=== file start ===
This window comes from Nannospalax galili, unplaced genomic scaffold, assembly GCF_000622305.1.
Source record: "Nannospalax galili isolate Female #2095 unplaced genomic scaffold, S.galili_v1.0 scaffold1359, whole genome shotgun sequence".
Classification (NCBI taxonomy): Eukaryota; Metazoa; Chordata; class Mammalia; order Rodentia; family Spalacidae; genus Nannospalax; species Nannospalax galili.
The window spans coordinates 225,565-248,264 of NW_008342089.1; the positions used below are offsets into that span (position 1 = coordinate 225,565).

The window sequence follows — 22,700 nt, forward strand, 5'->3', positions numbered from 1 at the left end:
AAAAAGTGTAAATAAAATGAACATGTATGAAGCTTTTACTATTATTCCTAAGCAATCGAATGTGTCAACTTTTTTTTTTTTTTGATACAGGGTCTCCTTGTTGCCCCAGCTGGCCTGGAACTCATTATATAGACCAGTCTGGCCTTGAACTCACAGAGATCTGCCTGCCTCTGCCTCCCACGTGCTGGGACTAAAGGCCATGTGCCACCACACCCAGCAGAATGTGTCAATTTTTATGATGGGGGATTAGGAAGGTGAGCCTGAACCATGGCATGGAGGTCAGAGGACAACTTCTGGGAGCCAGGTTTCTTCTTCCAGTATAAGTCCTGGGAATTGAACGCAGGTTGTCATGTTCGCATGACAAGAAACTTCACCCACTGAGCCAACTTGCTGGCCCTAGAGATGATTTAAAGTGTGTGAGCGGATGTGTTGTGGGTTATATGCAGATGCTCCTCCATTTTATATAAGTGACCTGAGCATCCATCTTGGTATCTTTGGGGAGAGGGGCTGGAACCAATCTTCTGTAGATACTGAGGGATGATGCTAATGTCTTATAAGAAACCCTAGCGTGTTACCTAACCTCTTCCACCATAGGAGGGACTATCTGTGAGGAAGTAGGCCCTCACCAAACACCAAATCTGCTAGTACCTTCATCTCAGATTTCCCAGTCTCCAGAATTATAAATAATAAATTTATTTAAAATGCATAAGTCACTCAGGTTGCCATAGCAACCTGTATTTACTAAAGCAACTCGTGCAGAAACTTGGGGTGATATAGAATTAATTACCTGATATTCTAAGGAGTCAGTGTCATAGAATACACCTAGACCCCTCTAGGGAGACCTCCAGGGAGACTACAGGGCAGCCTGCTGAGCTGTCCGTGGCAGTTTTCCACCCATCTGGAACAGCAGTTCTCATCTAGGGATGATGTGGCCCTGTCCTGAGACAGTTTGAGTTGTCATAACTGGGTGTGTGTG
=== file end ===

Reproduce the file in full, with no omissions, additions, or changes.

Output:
This window comes from Nannospalax galili, unplaced genomic scaffold, assembly GCF_000622305.1.
Source record: "Nannospalax galili isolate Female #2095 unplaced genomic scaffold, S.galili_v1.0 scaffold1359, whole genome shotgun sequence".
Classification (NCBI taxonomy): Eukaryota; Metazoa; Chordata; class Mammalia; order Rodentia; family Spalacidae; genus Nannospalax; species Nannospalax galili.
The window spans coordinates 225,565-248,264 of NW_008342089.1; the positions used below are offsets into that span (position 1 = coordinate 225,565).

The window sequence follows — 22,700 nt, forward strand, 5'->3', positions numbered from 1 at the left end:
AAAAAGTGTAAATAAAATGAACATGTATGAAGCTTTTACTATTATTCCTAAGCAATCGAATGTGTCAACTTTTTTTTTTTTTTGATACAGGGTCTCCTTGTTGCCCCAGCTGGCCTGGAACTCATTATATAGACCAGTCTGGCCTTGAACTCACAGAGATCTGCCTGCCTCTGCCTCCCACGTGCTGGGACTAAAGGCCATGTGCCACCACACCCAGCAGAATGTGTCAATTTTTATGATGGGGGATTAGGAAGGTGAGCCTGAACCATGGCATGGAGGTCAGAGGACAACTTCTGGGAGCCAGGTTTCTTCTTCCAGTATAAGTCCTGGGAATTGAACGCAGGTTGTCATGTTCGCATGACAAGAAACTTCACCCACTGAGCCAACTTGCTGGCCCTAGAGATGATTTAAAGTGTGTGAGCGGATGTGTTGTGGGTTATATGCAGATGCTCCTCCATTTTATATAAGTGACCTGAGCATCCATCTTGGTATCTTTGGGGAGAGGGGCTGGAACCAATCTTCTGTAGATACTGAGGGATGATGCTAATGTCTTATAAGAAACCCTAGCGTGTTACCTAACCTCTTCCACCATAGGAGGGACTATCTGTGAGGAAGTAGGCCCTCACCAAACACCAAATCTGCTAGTACCTTCATCTCAGATTTCCCAGTCTCCAGAATTATAAATAATAAATTTATTTAAAATGCATAAGTCACTCAGGTTGCCATAGCAACCTGTATTTACTAAAGCAACTCGTGCAGAAACTTGGGGTGATATAGAATTAATTACCTGATATTCTAAGGAGTCAGTGTCATAGAATACACCTAGACCCCTCTAGGGAGACCTCCAGGGAGACTACAGGGCAGCCTGCTGAGCTGTCCGTGGCAGTTTTCCACCCATCTGGAACAGCAGTTCTCATCTAGGGATGATGTGGCCCTGTCCTGAGACAGTTTGAGTTGTCATAACTGGGTGTGTGTG